Women with dense breasts are significantly better served when imaged with a combination of screening mammography and supplemental 3D automated breast ultrasound (ABUS) than when they’re imaged with screening mammography alone.
That’s because the combo catches significantly more cancers than its solo counterpart, and it does so without driving up recalls and false positives, according to a study running in the June edition of the American Journal of Roentgenology.
Maryellen Giger, PhD, of the University of Chicago and colleagues looked at 17 radiologists interpreting a cancer-enriched set of 185 full-field digital mammography (FFDM) and ABUS exams of asymptomatic women with BI-RADS C or D breast density.
The radiologists first interpreted the FFDM studies alone, then FFDM combined with ABUS.
Of the 185 exams, 133 were negative and 52 had biopsy-proven cancers. Of the 52 cancer cases, the screening FFDM images were interpreted as showing BI-RADS 1 or 2 findings in 31 cases and BI-RADS 0 findings in 21 cases.
Comparing radiologist performance in terms of sensitivity, specificity and area under the curve (AUC) of the receiver-operating characteristic, Giger and team found:
- When a cutpoint of BI-RADS 3 was used, the sensitivity across all readers was 57.5 percent for FFDM alone and 74.1 percent for FFDM with 3D ABUS—a relative increase in sensitivity of some 29 percent.
- Overall specificity was 78.1 percent for FFDM alone and 76.1 percent for FFDM with ABUS.
- The AUC was 0.72 for FFDM alone and 0.82 for FFDM combined with ABUS, producing a statistically significant 14 percent relative improvement in AUC.
Further, for the mammography-negative cancers, the average AUC was 0.60 for FFDM alone and 0.75 for FFDM with ABUS, yielding a statistically significant 25 percent relative improvement in AUC with the addition of ABUS.
Supplemental sonography continues to impress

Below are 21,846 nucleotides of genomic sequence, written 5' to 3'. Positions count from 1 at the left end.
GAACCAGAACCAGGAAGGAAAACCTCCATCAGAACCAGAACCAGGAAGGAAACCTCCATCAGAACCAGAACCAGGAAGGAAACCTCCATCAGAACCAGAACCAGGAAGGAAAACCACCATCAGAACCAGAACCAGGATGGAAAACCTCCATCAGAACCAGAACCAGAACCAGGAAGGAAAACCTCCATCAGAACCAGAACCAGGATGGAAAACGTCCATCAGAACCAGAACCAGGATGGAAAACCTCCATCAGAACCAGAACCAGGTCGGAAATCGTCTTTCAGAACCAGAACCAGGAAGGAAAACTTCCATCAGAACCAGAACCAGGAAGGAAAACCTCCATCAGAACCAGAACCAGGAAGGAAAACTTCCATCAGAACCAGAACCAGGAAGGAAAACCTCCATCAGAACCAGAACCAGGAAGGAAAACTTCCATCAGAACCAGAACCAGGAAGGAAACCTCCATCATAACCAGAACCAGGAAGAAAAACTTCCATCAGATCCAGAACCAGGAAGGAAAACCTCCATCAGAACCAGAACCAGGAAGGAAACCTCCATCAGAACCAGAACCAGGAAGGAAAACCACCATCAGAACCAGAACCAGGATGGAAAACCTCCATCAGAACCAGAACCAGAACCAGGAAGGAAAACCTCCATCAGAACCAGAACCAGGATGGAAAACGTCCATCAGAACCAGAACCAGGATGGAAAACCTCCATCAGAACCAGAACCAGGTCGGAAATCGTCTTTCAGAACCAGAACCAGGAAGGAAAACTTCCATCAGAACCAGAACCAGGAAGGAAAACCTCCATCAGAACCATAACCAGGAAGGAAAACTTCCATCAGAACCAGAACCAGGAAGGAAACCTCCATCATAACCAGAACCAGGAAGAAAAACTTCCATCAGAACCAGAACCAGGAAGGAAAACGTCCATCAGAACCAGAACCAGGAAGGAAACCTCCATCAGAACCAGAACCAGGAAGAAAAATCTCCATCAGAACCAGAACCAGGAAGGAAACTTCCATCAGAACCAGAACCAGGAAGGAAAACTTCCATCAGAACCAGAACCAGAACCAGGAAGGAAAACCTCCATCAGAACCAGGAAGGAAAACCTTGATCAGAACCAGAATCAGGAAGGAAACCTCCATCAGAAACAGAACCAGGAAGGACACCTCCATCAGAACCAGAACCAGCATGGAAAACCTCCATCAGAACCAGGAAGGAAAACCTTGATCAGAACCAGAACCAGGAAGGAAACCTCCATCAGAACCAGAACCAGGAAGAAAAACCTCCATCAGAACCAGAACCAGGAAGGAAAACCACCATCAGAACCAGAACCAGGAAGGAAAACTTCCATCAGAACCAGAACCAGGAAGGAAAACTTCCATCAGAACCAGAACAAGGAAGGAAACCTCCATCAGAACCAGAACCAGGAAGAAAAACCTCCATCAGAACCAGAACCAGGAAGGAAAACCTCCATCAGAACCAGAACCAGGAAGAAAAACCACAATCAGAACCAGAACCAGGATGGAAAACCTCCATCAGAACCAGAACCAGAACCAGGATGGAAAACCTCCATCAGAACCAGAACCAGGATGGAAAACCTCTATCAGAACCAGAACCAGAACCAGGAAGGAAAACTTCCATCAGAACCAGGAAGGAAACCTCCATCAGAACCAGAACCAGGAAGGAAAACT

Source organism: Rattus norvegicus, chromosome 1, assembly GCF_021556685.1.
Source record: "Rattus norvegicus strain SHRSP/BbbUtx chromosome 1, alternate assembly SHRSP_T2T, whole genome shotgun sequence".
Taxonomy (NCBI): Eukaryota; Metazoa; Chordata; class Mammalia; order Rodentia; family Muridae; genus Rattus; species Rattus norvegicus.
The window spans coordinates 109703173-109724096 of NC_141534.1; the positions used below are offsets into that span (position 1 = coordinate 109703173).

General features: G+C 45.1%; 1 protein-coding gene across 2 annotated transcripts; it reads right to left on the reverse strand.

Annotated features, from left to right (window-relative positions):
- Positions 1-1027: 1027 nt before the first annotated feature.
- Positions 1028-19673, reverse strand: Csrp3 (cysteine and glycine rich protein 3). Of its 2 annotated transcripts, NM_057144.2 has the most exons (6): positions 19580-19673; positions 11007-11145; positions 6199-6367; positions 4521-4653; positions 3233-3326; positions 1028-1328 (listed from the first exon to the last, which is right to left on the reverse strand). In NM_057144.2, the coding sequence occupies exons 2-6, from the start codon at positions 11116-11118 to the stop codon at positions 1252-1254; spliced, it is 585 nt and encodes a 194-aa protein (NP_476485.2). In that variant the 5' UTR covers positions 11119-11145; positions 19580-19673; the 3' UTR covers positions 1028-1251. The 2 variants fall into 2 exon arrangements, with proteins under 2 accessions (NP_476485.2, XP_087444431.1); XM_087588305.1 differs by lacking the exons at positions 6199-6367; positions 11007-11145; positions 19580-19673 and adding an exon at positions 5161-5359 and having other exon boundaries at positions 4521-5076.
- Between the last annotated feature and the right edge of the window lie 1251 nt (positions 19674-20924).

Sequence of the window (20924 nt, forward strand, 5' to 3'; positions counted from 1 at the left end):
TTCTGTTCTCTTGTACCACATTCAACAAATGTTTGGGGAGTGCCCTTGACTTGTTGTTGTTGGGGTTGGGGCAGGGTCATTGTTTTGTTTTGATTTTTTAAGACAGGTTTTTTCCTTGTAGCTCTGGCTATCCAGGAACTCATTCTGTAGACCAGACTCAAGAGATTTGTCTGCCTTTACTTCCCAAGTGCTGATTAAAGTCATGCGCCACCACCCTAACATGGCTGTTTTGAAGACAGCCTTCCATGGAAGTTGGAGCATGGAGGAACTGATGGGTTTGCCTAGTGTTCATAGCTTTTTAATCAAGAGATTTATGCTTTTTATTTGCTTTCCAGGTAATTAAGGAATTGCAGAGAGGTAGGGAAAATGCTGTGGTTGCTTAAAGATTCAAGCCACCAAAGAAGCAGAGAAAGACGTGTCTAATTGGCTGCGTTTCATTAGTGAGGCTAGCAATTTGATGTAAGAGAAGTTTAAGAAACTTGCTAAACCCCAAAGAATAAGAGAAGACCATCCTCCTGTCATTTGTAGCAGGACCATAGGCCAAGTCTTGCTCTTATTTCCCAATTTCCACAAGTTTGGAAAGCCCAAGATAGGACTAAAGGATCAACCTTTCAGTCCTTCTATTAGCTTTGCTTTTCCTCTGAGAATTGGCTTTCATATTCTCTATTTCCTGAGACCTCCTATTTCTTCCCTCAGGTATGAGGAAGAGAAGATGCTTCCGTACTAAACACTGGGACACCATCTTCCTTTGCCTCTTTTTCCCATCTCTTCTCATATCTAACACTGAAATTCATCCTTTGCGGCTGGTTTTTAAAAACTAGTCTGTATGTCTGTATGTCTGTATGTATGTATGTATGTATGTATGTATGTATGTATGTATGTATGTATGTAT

In their discussion, the authors note that their study confirms the results of previous research showing that supplemental screening breast ultrasound turns up cancers that elude detection with mammography alone.
“These same studies have shown that most of these sonographically detected cancers are small, node-negative, invasive cancers that are clinically important to detect in their earliest stages for improved prognosis,” they write.
The addition of ABUS to screening mammography in the present study “showed a significant increase in cancer detection with a nominal insignificant decrease in specificity,” Giger et al. conclude. “Although these findings were in a research environment, one might expect a similar impact of screening ABUS in clinical practice.”
In fact, among the study limitations the authors acknowledge is its design as a reader study rather than a clinical trial, which may skew reader-performance results away from what they would be in a clinical setting.
“However, the performance of a reader study neutralizes the impact of a single radiologist's interpretation,” they counter, “because 17 radiologists interpreted the same examinations, albeit in different order.”
ABUS vs. handheld
Comparing ABUS technology with bilateral handheld ultrasound, the authors suggest that ABUS may go further to ease integration of ultrasound into the screening workflow environment.
Acquisition of each ABUS image requires approximately 1.5 minutes, they point out before adding that, with the usual three images per breast, the ABUS examination time “is far less than the 20 minutes reported for scanning with handheld ultrasound.”
“Also, if handheld scanning is performed by an ultrasound technologist, the significant findings are those detected and saved by the scanning technologist, not by the interpreting radiologist,” Giger and co-authors write. “In contrast, the automated image acquisition uncoupled from interpretation, as occurs with ABUS, allows the interpreting radiologist to analyze the entire dataset.”